COVID-19 Hits Native Hawaiian and Pacific Islander Communities the Hardest
J. Kaholokula, R. Samoa, R. Miyamoto, N. Palafox, S. Daniels
Hawaii Journal of Health & Social Welfare
Abstract:The United Nations warned that the corona virus disease 2019 ( COVID-19) pandemic would disproportionately impact Indigenous peoples across the world because of underlying health inequities and social determinants of health ( eg, crowded living conditions and poor access to healthcare) that place them at a greater risk for infection and severe symptoms if infected. 1 In the United States (US), public health officials also expected this novel virus to infect Indigenous communities, such as American Indians and Alaska Natives, at a higher rate.2 The rates of COVID-19 positive cases among members of the Navajo Nation, the largest American Indian tribe in the US, are among the highest of any group with 1716 cases in their population of about 300 000.3 This raises the question, what about Native Hawaiians and Pacific Islanders (NHPI)?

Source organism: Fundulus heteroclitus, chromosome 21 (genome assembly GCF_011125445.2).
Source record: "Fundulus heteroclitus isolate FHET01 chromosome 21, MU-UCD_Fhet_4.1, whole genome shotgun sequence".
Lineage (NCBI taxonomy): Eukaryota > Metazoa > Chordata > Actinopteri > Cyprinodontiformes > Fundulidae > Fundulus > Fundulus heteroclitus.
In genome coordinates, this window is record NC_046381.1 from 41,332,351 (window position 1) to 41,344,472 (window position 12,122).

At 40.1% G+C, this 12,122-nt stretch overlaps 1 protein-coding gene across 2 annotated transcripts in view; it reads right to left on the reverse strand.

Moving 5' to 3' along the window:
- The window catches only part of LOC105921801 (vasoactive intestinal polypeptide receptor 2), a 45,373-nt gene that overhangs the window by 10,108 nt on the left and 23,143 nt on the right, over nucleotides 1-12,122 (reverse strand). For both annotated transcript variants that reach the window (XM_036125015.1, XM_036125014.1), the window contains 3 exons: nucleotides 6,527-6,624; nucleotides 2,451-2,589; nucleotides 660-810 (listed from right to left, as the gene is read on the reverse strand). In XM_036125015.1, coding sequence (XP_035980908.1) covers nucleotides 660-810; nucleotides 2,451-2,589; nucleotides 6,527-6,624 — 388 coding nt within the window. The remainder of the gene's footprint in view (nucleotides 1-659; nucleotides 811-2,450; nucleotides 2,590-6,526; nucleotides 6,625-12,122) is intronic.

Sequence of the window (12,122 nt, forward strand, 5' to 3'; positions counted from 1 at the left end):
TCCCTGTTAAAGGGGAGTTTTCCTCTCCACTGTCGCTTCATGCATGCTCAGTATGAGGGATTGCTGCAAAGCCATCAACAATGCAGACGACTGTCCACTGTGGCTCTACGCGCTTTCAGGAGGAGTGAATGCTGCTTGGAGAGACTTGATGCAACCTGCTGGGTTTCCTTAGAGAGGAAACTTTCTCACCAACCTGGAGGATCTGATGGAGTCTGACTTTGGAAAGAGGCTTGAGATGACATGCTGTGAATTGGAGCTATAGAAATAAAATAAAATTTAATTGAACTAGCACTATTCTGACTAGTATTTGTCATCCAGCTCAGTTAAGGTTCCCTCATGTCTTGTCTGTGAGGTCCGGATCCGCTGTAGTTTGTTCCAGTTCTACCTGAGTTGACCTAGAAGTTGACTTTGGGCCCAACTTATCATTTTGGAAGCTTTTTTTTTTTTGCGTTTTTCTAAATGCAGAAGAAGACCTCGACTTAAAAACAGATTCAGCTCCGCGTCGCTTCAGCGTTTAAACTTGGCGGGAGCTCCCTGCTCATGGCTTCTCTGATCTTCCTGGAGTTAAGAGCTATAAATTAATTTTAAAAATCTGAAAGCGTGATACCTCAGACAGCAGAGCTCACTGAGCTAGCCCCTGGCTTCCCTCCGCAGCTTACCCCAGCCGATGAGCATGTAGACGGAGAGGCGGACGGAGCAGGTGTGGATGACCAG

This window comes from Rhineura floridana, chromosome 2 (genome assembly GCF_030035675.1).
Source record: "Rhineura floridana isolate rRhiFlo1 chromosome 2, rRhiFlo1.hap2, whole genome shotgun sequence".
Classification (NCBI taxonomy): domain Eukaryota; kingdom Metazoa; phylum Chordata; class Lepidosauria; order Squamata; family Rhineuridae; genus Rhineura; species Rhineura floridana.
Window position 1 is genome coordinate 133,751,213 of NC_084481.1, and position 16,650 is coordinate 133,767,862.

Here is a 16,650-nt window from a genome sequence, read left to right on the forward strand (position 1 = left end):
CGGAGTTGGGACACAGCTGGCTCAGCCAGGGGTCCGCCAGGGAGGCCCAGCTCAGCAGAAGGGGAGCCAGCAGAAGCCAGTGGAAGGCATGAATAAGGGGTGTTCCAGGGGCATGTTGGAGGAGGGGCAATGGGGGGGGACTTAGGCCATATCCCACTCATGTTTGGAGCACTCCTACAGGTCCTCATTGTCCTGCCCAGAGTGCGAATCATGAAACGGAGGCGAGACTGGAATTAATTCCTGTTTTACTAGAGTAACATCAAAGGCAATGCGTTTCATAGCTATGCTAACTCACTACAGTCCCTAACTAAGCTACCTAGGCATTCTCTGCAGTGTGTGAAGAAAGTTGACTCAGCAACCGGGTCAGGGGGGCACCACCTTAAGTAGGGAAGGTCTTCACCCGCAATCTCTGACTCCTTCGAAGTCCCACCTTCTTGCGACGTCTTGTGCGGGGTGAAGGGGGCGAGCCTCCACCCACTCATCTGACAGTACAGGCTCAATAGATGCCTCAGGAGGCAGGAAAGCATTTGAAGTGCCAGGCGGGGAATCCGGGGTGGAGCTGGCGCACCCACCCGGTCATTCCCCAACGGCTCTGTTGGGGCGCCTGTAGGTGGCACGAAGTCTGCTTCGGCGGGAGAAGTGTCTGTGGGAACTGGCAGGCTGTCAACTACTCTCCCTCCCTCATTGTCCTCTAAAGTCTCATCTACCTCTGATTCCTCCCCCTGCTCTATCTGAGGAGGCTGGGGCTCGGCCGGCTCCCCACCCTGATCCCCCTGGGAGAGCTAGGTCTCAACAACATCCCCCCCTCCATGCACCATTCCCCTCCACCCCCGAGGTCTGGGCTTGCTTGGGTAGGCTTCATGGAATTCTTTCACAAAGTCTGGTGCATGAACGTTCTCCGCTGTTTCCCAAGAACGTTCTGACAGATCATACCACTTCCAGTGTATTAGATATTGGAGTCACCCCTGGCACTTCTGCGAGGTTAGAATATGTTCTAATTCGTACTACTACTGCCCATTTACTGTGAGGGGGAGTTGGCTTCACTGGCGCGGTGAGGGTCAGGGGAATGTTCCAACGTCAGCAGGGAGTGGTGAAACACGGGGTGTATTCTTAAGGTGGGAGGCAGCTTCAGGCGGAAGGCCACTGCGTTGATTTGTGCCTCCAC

It is important to know that NHPI hold on to bitter memories of how infectious diseases decimated our thriving populations throughout our history. The Native Hawaiian population declined from roughly 700 000 in 1778 to barely 40 000 by 1900 due to infectious diseases such as smallpox, whooping cough, dysentery, tuberculosis, influenza, and measles.’·’ The recent measles outbreak in Samoa and elsewhere in the Pacific is a harsh reminder to NHPI communities of our vulnerability to infectious diseases as close-knit island communities.• This vulnerability has taken hold of the NHPI diaspora with the arrival ofCOVID-19.